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More Littoral Combat Ship Oversight Unlikely to Affect 2015 Block Buy

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USS Freedom (LCS 1), transits the waters of Joint Base Pearl Harbor-Hickam. Freedom’s maiden proof-of-concept deployment on Dec. 13, 1980. US Navy Photo

USS Freedom (LCS 1), transits the waters of Joint Base Pearl Harbor-Hickam. Freedom’s maiden proof-of-concept deployment on Dec. 13, 2013. US Navy Photo

Congress is asking for additional oversight of the Littoral Combat Ship program as part of the Fiscal Year 2014 defense authorization bill, ahead of a planned Fiscal Year 2015 block buy for 20 more of the ships.

The authorization bill — passed by the House Thursday — will require the U.S. Navy, the Pentagon and the Government Accountability Office (GAO) to submit a series of reports on the status of the two different ship hulls and the progress of the mission packages to Congress before legislators will allow the service to start of the next block buy.
However, the increased oversight themselves will not likely delay Navy plans to set up a second block buy for the seaframes, several sources told USNI News.

The Navy was not resistant to the new series of reports, congressional sources told USNI News.

The reports will ask the Navy to compare the LCS new mission modules (Anti Surface Warfare, Anti Submarine Warfare and Mine Counter Measures) to existing capabilities in the U.S. Navy, outline a master plan for operating the ships and several other detailed looks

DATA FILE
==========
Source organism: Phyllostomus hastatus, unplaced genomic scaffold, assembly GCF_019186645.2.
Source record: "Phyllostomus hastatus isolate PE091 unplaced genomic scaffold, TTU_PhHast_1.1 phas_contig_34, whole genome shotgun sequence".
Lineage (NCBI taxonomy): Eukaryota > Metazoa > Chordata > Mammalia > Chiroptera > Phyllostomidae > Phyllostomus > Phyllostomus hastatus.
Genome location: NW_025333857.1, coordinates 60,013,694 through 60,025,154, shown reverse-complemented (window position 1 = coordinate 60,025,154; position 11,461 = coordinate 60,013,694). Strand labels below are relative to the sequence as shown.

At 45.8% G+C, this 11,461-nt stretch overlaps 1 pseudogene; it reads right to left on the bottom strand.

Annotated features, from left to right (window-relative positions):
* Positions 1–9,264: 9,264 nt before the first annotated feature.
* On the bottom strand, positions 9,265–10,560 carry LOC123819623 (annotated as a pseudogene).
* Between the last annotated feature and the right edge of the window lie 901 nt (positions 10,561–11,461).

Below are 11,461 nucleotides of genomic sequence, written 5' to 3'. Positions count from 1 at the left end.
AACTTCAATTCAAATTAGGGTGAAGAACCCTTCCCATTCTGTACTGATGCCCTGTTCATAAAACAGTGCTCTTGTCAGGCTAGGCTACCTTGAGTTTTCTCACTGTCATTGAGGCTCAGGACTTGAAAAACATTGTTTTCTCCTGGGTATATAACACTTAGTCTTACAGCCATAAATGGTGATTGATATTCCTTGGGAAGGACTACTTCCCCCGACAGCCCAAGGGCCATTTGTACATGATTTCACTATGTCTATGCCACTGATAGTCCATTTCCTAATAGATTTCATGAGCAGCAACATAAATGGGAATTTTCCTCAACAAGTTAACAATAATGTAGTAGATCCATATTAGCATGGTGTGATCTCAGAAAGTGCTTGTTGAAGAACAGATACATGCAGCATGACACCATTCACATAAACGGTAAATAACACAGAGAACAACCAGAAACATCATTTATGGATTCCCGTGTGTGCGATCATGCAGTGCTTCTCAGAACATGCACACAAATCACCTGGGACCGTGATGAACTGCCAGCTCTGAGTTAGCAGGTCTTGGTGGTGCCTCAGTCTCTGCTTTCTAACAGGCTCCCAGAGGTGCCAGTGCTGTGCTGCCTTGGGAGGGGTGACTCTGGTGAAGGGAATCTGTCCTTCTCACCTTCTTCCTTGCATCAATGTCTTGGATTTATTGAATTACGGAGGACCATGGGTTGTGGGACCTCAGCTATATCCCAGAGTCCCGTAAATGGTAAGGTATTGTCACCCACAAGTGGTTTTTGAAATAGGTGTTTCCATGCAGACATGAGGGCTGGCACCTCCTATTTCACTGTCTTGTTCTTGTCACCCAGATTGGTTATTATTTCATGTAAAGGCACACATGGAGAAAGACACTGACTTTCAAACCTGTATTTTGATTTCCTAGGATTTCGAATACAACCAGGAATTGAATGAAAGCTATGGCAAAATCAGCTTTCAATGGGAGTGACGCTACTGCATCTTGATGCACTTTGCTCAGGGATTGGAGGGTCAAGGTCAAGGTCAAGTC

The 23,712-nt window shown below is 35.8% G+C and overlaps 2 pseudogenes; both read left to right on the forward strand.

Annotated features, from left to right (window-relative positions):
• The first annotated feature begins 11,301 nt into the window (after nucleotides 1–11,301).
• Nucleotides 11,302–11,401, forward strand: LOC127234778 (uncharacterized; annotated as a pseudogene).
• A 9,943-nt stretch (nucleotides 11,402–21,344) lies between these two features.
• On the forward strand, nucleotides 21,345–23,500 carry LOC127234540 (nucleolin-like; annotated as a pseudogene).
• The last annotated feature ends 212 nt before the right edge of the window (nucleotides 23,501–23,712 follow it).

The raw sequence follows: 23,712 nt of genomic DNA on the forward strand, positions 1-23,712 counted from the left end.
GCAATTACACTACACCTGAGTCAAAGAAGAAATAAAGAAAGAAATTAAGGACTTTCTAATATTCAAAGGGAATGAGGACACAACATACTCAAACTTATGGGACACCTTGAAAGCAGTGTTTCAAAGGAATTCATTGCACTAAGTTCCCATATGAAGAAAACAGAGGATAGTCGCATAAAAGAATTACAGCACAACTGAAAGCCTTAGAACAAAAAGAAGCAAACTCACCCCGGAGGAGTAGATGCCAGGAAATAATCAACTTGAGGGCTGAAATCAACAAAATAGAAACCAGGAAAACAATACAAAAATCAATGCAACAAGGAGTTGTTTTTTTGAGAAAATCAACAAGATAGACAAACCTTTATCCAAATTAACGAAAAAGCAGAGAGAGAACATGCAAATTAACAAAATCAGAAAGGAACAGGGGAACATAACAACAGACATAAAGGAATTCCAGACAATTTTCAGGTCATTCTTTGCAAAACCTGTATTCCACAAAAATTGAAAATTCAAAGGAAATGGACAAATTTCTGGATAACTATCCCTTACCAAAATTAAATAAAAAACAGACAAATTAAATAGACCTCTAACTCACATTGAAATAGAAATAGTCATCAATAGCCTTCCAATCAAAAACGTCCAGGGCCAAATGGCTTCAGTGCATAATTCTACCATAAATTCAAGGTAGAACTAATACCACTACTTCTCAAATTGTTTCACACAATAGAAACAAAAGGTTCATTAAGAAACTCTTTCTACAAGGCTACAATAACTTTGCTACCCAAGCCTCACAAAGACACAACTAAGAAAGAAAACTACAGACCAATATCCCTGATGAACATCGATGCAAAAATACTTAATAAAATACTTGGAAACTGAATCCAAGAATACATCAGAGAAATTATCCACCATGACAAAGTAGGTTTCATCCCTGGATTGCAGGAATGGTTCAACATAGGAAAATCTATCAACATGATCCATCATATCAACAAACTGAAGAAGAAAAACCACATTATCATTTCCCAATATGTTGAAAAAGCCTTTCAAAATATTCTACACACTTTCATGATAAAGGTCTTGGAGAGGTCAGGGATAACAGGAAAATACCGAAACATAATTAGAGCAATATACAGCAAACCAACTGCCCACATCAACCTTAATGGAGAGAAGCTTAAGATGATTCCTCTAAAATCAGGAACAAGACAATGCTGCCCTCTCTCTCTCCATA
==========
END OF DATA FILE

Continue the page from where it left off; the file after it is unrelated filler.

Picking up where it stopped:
The first report — due 60 days after its signed by the president — will be outline “a current concept of operations and expected survivability attributes of each of the Littoral Combat Ship (LCS) seaframes from the office Chief of Naval Operations in coordination with the Director of Operational Test and Evaluation (DOT&E).”

DOT&E has been one of the LCS most strident institutional critics.

In several annual reports the office has questioned the survivability of both the Lockheed Martin Freedom-class (LCS-1) and Austal USA’s Independence-class (LCS-2) hulls saying several times the ship would not be survivable in a combat situation — a position the Navy has repeatedly argued against.

Several congressman — Sen. John McCain (R-Ariz.) being among the most vocal — have called for the program to be curtailed.

Last week’s defense authorization deal does not answer lingering questions on the number of LCS the Navy wants to buy as part of the next block buy. September reports said the Office of the Secretary of Defense was pushing a plan for the Navy to cap LCS at 24 hulls in its worst case scenario budget plan for 2015.

The so-called alternate program objective memoranda (ALT POM) would cap the program at 24 hulls, defense sources told USNI News at the time.

The Senate is poised to vote on the NDAA and a larger budget deal that would curb some of the defense sequestration cuts that were part of the 2011 Budget Control Act (BCA) by the end of the week.